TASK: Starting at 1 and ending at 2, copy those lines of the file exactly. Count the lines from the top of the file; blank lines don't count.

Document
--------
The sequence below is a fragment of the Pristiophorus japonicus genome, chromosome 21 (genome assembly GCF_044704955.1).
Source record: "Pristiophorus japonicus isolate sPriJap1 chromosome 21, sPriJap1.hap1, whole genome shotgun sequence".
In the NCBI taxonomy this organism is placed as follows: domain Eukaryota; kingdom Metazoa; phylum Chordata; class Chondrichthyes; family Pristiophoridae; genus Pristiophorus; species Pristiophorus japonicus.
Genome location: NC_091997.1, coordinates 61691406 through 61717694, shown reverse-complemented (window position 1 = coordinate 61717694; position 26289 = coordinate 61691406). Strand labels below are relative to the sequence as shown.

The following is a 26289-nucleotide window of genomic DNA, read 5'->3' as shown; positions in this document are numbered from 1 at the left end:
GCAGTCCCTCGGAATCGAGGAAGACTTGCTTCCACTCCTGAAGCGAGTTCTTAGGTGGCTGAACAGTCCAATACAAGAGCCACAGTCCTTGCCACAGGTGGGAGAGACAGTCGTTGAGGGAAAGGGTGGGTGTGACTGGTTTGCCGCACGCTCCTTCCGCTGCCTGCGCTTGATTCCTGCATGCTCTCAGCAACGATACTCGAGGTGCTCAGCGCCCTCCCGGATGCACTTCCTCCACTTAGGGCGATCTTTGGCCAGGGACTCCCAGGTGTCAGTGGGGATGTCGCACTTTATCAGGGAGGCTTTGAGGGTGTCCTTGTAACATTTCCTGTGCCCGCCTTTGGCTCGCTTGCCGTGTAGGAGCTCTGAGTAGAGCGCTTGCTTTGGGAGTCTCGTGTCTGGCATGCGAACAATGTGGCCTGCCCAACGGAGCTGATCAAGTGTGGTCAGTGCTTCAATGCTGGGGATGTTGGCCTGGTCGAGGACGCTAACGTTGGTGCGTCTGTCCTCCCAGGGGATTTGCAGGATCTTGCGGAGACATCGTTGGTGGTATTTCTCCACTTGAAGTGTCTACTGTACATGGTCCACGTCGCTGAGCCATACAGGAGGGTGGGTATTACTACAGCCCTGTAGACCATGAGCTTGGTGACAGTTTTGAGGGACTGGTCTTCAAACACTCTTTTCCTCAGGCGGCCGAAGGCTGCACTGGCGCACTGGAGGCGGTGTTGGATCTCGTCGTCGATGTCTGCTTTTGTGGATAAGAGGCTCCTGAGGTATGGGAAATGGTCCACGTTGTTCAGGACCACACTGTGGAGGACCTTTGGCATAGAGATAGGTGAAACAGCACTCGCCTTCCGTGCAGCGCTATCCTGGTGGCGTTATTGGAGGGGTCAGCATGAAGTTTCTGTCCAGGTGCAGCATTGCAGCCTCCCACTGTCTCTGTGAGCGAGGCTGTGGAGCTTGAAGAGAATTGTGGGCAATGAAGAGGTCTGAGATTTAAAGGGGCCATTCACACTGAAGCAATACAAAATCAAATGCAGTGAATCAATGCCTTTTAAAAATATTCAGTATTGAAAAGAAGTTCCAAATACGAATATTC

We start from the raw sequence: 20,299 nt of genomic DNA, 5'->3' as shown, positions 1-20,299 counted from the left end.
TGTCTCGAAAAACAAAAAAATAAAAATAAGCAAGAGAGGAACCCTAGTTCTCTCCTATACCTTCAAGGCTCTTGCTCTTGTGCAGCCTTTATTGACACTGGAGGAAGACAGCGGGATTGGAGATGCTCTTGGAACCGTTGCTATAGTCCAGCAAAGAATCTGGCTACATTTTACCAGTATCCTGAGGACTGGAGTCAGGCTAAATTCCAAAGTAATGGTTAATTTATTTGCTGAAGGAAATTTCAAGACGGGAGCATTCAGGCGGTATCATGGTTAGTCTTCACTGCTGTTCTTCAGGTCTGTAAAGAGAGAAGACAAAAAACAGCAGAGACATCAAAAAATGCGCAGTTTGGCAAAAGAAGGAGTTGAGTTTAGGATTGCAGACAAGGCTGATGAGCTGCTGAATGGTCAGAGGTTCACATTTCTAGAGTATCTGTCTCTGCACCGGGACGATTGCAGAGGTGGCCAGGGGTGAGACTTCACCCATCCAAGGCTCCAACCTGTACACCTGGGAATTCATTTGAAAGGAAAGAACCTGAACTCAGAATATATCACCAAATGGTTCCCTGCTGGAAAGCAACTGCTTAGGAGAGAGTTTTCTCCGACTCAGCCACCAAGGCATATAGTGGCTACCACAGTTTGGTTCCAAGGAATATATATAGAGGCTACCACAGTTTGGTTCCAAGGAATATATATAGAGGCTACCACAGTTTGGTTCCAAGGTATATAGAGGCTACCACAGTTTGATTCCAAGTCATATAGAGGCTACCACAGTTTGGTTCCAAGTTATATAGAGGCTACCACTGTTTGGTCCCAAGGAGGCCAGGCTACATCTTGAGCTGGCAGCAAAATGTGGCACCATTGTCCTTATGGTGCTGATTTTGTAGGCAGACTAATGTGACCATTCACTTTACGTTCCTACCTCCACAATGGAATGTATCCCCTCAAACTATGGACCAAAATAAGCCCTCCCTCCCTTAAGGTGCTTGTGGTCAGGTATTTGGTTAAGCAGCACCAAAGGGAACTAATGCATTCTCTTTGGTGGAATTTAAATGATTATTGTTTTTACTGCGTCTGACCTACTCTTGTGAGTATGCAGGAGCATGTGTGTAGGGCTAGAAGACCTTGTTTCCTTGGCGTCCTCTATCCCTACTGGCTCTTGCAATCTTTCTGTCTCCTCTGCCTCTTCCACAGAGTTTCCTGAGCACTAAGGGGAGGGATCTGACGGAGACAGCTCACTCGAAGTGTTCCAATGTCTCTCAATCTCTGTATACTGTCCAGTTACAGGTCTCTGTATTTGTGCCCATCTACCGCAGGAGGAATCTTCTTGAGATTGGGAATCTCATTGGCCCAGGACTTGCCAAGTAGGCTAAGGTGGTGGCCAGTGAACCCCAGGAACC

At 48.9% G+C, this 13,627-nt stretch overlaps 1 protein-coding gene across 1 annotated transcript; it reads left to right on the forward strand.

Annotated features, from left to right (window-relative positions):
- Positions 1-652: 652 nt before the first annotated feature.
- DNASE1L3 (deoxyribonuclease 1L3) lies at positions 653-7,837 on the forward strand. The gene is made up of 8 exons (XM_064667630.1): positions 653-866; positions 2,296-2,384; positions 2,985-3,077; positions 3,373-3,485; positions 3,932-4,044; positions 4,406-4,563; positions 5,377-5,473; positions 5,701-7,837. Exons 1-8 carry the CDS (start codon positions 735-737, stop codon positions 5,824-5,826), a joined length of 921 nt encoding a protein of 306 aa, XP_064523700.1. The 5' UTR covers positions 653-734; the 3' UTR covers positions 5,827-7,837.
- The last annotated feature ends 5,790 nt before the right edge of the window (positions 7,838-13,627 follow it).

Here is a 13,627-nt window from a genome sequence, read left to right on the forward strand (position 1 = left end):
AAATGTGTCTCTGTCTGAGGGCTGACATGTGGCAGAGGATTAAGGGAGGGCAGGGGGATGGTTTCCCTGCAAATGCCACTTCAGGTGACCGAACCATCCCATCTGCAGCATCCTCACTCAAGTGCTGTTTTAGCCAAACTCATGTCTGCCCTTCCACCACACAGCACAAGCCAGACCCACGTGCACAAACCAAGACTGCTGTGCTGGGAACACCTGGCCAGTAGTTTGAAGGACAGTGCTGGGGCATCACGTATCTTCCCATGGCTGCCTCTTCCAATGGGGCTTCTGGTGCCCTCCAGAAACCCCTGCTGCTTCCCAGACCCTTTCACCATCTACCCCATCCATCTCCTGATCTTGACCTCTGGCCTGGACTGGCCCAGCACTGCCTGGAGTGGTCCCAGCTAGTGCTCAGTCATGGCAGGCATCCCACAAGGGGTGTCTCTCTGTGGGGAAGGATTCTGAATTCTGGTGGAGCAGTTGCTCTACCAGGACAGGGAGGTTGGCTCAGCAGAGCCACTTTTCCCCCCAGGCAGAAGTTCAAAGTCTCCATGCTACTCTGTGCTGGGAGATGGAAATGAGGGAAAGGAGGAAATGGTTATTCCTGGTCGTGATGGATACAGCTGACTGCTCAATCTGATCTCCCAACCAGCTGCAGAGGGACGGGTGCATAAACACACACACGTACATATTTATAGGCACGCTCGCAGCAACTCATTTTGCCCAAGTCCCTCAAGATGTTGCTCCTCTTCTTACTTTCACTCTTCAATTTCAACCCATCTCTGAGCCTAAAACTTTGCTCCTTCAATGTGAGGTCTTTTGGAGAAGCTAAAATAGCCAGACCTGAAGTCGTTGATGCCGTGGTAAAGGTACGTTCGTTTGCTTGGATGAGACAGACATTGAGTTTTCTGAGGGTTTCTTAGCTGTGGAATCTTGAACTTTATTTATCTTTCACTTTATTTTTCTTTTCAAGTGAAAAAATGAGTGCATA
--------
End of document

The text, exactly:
The sequence below is a fragment of the Pristiophorus japonicus genome, chromosome 21 (genome assembly GCF_044704955.1).
Source record: "Pristiophorus japonicus isolate sPriJap1 chromosome 21, sPriJap1.hap1, whole genome shotgun sequence".